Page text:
Danny Mendick has filled in admirably during Tim Anderson’s absence due to injury. Has Mendick’s performance earned him the right to stay long-term with the Chicago White Sox?
On Sunday, May 29, many of us White Sox fans had a feeling of dread come over us. An already injury-depleted roster suffered perhaps its most significant injury to date when shortstop Tim Anderson exited with a groin strain. To say that Anderson is the heart and soul of the White Sox would be an understatement.
Moreover, removing the one consistent performer from an everyday lineup that had struggled to build any consistency over the season’s first two months seemed like a death nail to the season. How would the Sox overcome the injury to their igniter and stay afloat long enough to make his eventual return even matter? Many of us didn’t have an answer to that question, but in the end, it has come from an unlikely source.
Filling The Gap
Once TA hit the IL, Danny Mendick immediately slotted into the everyday shortstop role. Since assuming the position in Toronto on May 31, Mendick has slashed an impressive .302/.351/.491, good for a 143 wRC+. This has certainly been a welcomed sight for an offense that was struggling to score runs. Mendick’s ability to step in for Anderson and provide a spark at both ends of the lineup has been invaluable over the past two and a half weeks.
For the season, Mendick is now hitting a solid .288/.337/.475 with three home runs and 14 RBIs, good for a 134 wRC+. This is the type of contribution the Chicago White Sox have sorely needed in the absence of so many vital contributors throughout the course of this season. Similar to what the South Siders saw from Yermin Mercedes a year ago (although the numbers aren’t close to as gaudy), the unheralded Mendick has played a critical role in the Sox offensive resurgence over the last two weeks.
This has been quite the departure from Mendick’s offensive performance since arriving at 35th/Shields during the 2019 season. From 2019 through 2021, Mendick slashed a meager .239/.298/.342 over 340 PAs, amassing a 76 wRC+. Because of the offensive inconsistency, Mendick found himself shuttling between Chicago and downtown Charlotte for much of the last three seasons.
Given the White Sox’s inability to patch the black hole that has been second base for several years now, the recent hot stretch has caused many to call into question whether or not Mendick could hold the position going forward. His defensive metrics are essentially average at the position over the course of his four big-league seasons, so he is not a liability with the leather by any means. His staying power will ultimately come down to his bat.
|Exit Velocity (in MPH)||85.1||86.6|
|Launch Angle (in degrees)||11.3||11.9|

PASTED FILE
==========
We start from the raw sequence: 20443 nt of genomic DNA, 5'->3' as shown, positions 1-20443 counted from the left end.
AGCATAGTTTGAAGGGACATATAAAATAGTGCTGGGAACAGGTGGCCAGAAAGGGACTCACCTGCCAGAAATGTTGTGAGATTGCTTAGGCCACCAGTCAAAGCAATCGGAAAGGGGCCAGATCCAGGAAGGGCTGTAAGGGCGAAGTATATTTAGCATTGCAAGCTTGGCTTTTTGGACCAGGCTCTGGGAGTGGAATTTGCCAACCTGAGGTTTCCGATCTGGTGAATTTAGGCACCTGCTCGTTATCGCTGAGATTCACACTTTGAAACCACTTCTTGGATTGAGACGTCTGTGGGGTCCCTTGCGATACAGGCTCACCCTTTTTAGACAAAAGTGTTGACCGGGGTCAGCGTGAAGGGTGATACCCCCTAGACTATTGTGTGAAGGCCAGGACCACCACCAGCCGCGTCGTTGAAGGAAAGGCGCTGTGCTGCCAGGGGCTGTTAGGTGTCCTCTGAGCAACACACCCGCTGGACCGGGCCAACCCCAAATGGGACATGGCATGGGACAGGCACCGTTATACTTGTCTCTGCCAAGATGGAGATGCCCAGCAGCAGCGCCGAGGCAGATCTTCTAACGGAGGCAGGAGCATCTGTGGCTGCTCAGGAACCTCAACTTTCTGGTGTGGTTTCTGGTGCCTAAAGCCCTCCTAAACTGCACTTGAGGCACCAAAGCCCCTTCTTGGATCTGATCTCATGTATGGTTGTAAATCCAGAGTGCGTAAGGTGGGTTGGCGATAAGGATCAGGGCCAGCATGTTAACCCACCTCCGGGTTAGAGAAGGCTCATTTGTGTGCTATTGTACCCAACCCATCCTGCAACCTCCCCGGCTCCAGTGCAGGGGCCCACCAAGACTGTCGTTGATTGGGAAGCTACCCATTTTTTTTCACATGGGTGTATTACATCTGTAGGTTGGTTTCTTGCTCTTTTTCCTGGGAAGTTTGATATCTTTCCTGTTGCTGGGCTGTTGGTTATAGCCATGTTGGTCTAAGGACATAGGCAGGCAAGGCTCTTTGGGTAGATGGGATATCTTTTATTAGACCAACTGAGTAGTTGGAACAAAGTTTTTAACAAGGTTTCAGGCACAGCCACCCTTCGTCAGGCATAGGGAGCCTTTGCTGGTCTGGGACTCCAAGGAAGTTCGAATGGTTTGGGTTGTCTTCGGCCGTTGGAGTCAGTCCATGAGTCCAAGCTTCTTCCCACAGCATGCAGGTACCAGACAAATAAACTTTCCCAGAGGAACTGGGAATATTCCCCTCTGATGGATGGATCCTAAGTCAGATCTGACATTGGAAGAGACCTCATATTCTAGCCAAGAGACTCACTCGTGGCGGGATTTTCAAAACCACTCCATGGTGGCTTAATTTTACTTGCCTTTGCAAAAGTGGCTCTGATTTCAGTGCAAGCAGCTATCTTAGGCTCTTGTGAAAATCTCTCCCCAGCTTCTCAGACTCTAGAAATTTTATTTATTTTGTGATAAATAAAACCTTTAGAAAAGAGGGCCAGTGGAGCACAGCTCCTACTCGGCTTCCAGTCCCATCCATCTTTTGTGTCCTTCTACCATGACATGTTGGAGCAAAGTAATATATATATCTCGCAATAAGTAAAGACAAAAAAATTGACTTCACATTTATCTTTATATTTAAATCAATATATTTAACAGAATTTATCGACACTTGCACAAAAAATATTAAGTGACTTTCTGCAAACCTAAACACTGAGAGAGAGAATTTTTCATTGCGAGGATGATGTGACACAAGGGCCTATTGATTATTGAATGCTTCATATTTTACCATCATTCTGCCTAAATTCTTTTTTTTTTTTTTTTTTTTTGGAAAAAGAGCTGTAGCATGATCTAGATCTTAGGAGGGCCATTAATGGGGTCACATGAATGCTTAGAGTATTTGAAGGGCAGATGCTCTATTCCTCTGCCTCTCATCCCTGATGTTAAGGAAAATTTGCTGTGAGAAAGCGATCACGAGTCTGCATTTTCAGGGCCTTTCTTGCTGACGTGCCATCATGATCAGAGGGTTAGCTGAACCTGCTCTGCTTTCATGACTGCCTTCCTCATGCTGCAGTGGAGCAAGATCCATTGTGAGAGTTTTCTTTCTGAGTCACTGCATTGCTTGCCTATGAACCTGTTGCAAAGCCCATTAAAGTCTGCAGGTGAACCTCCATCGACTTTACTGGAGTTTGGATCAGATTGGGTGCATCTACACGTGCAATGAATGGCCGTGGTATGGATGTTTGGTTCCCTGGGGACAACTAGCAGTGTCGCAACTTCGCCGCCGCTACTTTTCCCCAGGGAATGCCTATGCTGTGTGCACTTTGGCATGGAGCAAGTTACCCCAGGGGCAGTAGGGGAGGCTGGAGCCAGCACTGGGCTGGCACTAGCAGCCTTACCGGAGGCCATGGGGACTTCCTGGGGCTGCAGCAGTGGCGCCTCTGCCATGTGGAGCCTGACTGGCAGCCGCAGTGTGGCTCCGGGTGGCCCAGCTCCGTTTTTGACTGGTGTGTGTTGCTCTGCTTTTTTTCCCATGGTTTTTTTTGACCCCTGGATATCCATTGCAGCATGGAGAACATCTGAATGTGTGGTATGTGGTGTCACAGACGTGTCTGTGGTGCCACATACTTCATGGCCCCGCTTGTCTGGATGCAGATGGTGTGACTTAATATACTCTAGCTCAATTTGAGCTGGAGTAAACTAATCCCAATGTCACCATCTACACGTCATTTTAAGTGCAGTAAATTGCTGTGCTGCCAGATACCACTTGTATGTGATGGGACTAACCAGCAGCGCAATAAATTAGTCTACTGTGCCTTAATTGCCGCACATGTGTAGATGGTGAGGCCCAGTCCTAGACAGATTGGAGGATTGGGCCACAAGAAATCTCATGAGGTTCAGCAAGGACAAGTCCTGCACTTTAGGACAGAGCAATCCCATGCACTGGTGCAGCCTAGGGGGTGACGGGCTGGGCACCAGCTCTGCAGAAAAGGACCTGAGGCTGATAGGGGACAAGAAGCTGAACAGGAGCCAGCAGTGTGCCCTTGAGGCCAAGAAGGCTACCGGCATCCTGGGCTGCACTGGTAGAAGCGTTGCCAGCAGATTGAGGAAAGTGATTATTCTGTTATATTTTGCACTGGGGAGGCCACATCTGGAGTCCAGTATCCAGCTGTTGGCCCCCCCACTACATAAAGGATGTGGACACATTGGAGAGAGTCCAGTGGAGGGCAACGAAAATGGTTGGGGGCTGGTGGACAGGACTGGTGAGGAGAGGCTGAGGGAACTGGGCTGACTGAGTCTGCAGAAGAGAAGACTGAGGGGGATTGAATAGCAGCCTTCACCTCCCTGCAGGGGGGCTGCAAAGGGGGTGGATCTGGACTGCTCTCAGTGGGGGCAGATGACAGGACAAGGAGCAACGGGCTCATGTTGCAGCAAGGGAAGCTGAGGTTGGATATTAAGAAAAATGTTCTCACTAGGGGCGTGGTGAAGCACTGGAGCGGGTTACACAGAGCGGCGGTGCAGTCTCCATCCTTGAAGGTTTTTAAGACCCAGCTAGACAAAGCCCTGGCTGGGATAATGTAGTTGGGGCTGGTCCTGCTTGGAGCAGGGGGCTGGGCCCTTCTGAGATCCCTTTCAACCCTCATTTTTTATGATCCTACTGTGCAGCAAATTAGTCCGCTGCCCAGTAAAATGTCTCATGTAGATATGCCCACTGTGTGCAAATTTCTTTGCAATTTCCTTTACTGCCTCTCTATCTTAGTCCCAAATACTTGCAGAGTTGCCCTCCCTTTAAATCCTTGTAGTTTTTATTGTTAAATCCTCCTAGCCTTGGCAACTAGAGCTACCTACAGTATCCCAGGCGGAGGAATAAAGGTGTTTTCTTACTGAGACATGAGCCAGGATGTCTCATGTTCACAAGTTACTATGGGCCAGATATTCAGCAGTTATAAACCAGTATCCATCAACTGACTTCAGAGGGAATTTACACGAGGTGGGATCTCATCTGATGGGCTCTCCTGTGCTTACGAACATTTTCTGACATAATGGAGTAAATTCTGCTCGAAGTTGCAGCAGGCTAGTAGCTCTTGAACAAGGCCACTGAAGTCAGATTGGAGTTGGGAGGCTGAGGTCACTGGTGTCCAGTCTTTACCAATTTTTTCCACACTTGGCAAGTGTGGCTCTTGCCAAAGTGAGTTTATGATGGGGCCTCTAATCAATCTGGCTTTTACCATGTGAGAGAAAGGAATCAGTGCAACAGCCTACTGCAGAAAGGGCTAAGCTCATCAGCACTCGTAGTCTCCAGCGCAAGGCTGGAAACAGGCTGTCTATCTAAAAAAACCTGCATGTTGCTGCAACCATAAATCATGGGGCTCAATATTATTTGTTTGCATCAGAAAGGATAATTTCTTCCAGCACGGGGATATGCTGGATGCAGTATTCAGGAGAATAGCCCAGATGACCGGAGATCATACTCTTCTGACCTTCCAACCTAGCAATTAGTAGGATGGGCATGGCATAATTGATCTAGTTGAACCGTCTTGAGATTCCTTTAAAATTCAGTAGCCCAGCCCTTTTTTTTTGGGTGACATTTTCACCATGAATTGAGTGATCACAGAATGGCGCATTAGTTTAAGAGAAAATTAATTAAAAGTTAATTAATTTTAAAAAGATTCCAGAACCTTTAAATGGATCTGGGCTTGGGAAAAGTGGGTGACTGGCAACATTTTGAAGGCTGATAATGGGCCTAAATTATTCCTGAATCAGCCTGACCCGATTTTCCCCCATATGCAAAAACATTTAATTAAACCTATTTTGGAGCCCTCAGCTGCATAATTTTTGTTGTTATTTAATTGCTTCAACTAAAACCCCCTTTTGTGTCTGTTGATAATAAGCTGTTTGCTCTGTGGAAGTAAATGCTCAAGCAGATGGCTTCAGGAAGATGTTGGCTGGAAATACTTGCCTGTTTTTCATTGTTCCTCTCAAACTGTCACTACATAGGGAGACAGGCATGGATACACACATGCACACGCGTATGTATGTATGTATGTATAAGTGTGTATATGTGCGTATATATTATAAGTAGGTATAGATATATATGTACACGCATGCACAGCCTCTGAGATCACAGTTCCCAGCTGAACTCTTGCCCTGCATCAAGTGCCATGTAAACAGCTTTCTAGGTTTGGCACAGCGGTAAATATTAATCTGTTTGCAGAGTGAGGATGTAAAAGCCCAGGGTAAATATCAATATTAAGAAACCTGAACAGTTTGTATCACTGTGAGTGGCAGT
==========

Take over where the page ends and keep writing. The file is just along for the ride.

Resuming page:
The table above illustrates that there hasn’t really been much change to Danny Mendick’s batted ball profile. He’s barreling the ball up a little more, but still not hitting the ball particularly hard. This is one of the biggest drivers behind the discrepancy when comparing his .353 wOBA and .289 xwOBA. That’s a pretty significant swing right there — one that, unfortunately, looks as though some downward regression may be coming soon.
If the regression does happen, Mendick’s hot streak will still be viewed as vital to a team that desperately needed someone to step up, if even for a short period of time. In the absence of Anderson, the White Sox couldn’t simply rely on the presence of Jose Abreu, Andrew Vaughn, and Jake Burger to carry the offensive load. They needed a player like Mendick to give them a boost, and he has done just that.
Here To Stay?
The $27,000 question most are asking right now is: can Danny Mendick parlay his hot stretch into a long-term roster spot and the everyday second base job once Tim Anderson returns in short order?
Considering that no team in baseball has gotten less offensive production at the keystone than the White Sox thus far in 2022 (.199/.236/.282 48 wRC+), it stands to reason that Mendick may have some leeway to maintain playing time upon Anderson’s return. Veteran Josh Harrison is cooked, as I explored a few weeks back. Furthermore, the team doesn’t appear ready to do any 40-man roster maneuvering by adding the likes of Yolbert Sanchez or Lenyn Sosa, so Mendick may well be here to stay.
How long that stay is, remains to be seen. It would behoove the White Sox to ride the hot streak for as long as they can, but they should be leery of the underlying numbers I highlighted above and be prepared to address the position again, if needed.
Danny Mendick is a tremendous story of baseball perseverance. Drafted in the 22nd round out of small UMass-Lowell, few could’ve predicted that he would ever reach the Major Leagues.
He may be playing himself into a roster spot in some capacity with his recent hot stretch, and that is a remarkable feat in and of itself. Who knows, if the Chicago White Sox are able to right the ship (I’m so tired of saying that already), we may look back on his three-week tear as the thing that helped save the season when their emotional leader went down due to injury.
In a 162-game grind, you need stories and performances like that of Mendick if you are able to overcome injuries and obstacles. Unheralded sources are paramount to teams winning divisions, pennants, and championships — it’s not all about star power. Hopefully Danny Mendick can continue providing a lift to this team, because he’s already done more than several players of higher name recognition to this point.
Follow On Tap Sports Net on social media!